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Hydrogel advances wearable electronics

By Tim Sandle     Jul 4, 2017 in Technology
A polyacrylamide hydrogel has been developed. This should lead to super-stretchable and super-compressible supercapacitors for use with the growing trend for wearable electronic devices.
The polyacrylamide hydrogel electrolyte leads to the development of supercapacitors that are very stretchable and compressible. Supercapacitors are high-capacity capacitors which bridge a gap between electrolytic capacitors and rechargeable batteries. These capacitors can store 10 to 100 times more energy per unit volume or mass than electrolytic capacitors and they deliver charge much faster than batteries. In addition, supercapacitors can tolerate many more charge and discharge cycles than rechargeable batteries. This makes them ideal for next generation electronic devices.
Supercapacitors are often used in regenerative braking, as power buffers in wind turbines. They are also seen as key to future electronics like wearables and paper electronics. One limitation is, however, that current supercapacitors do not stretch very well. To overcome this, Chunyi Zhi from the City University of Hong Kong has been working on alternatives.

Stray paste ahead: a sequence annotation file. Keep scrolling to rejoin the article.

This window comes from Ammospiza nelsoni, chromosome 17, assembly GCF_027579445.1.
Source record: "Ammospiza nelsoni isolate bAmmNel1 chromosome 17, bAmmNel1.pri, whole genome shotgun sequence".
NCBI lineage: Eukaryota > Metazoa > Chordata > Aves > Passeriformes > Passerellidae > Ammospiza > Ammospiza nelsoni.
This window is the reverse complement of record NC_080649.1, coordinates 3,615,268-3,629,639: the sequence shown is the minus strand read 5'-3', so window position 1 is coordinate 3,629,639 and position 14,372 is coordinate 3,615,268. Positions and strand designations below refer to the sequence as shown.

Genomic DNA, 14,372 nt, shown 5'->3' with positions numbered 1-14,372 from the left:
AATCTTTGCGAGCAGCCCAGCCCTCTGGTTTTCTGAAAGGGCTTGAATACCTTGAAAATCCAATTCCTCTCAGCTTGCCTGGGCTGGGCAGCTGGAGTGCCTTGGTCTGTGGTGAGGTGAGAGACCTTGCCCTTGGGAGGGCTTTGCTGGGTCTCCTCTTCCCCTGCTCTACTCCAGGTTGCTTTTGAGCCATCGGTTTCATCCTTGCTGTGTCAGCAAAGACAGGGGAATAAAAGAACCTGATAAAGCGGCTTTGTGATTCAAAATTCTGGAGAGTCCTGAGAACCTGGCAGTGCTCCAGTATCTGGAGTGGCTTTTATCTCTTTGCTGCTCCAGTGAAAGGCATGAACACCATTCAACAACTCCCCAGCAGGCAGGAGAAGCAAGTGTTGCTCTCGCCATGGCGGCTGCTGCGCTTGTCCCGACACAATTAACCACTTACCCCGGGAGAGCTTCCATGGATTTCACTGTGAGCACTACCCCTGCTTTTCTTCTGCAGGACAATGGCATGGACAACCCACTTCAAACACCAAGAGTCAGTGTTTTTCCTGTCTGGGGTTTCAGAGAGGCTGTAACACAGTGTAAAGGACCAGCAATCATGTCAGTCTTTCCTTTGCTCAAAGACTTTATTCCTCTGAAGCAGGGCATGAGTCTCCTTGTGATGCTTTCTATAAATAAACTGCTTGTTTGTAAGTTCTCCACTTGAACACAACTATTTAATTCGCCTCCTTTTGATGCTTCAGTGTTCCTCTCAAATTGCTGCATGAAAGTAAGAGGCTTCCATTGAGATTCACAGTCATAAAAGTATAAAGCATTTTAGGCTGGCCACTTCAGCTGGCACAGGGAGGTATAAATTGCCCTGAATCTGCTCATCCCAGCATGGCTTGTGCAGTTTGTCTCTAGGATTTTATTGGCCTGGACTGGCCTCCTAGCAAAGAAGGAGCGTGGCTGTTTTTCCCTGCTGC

The stretchable and compressible polyelectrolyte, Phys.org reports, works in combination with carbon nanotube composite paper electrodes to form the new type of supercapacitor. The capacitor can, remarkably, be stretched to 1,000 percent in length and compressed down to 50 percent in thickness. With both these extremes there is no loss of capacity.
The development is down to the new electrolyte material: a polyelectrolyte that can be stretched without breaking, cracking, or suffering other forms of damage. Much of the strechability is due to a hydrogel that is reinforced with vinyl-functionalized silica nanoparticles . The ability to stretch is due to cross-links between the vinyl-silica nanoparticles. The concavity relates to the polyelectrolyte. This electrolyte can swells with water and hold and transfers ions.
The final design resembles a wavy structure, which is said to look a little like an accordion when magnified. In trials the electrochemical behavior of the supercapacitor was evaluated. Not only were the properties maintained when the supercapacitor was stretched, the electrochemical performance appeared to become enhanced as the material was stretched. These tests suggest the new supercapacitor will prove useful in the design of next generation electronics.
The findings are published in Angewandte Chemie International Edition, in a research paper titled “An Intrinsically Stretchable and Compressible Supercapacitor Containing a Polyacrylamide Hydrogel Electrolyte.”
More about hydrogel, wearables, Electronics, supercapacitors
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